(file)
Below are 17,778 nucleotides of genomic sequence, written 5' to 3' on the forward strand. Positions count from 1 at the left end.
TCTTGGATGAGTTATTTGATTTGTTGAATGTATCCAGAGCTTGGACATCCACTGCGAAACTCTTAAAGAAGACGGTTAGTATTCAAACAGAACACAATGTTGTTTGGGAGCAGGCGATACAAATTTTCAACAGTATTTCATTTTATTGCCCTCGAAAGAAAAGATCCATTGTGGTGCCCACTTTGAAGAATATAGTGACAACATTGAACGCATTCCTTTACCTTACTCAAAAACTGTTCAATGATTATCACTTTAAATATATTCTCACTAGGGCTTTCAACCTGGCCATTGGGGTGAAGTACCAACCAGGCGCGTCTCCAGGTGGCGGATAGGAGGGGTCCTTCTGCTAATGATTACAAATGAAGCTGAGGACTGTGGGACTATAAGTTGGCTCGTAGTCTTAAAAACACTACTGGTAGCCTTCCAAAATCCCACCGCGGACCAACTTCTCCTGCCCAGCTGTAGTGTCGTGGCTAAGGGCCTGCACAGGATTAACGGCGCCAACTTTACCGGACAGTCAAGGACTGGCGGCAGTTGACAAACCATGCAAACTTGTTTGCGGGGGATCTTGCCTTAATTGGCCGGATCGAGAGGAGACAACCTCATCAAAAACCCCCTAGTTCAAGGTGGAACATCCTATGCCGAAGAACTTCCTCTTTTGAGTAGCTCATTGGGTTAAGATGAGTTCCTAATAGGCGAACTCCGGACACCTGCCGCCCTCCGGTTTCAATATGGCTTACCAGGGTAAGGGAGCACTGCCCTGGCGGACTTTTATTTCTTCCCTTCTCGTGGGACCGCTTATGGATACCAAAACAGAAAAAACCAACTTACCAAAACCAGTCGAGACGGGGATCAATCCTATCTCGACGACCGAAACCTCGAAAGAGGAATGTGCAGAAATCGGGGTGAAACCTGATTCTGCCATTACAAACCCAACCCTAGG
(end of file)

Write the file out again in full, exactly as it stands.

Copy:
Below are 17,778 nucleotides of genomic sequence, written 5' to 3' on the forward strand. Positions count from 1 at the left end.
TCTTGGATGAGTTATTTGATTTGTTGAATGTATCCAGAGCTTGGACATCCACTGCGAAACTCTTAAAGAAGACGGTTAGTATTCAAACAGAACACAATGTTGTTTGGGAGCAGGCGATACAAATTTTCAACAGTATTTCATTTTATTGCCCTCGAAAGAAAAGATCCATTGTGGTGCCCACTTTGAAGAATATAGTGACAACATTGAACGCATTCCTTTACCTTACTCAAAAACTGTTCAATGATTATCACTTTAAATATATTCTCACTAGGGCTTTCAACCTGGCCATTGGGGTGAAGTACCAACCAGGCGCGTCTCCAGGTGGCGGATAGGAGGGGTCCTTCTGCTAATGATTACAAATGAAGCTGAGGACTGTGGGACTATAAGTTGGCTCGTAGTCTTAAAAACACTACTGGTAGCCTTCCAAAATCCCACCGCGGACCAACTTCTCCTGCCCAGCTGTAGTGTCGTGGCTAAGGGCCTGCACAGGATTAACGGCGCCAACTTTACCGGACAGTCAAGGACTGGCGGCAGTTGACAAACCATGCAAACTTGTTTGCGGGGGATCTTGCCTTAATTGGCCGGATCGAGAGGAGACAACCTCATCAAAAACCCCCTAGTTCAAGGTGGAACATCCTATGCCGAAGAACTTCCTCTTTTGAGTAGCTCATTGGGTTAAGATGAGTTCCTAATAGGCGAACTCCGGACACCTGCCGCCCTCCGGTTTCAATATGGCTTACCAGGGTAAGGGAGCACTGCCCTGGCGGACTTTTATTTCTTCCCTTCTCGTGGGACCGCTTATGGATACCAAAACAGAAAAAACCAACTTACCAAAACCAGTCGAGACGGGGATCAATCCTATCTCGACGACCGAAACCTCGAAAGAGGAATGTGCAGAAATCGGGGTGAAACCTGATTCTGCCATTACAAACCCAACCCTAGG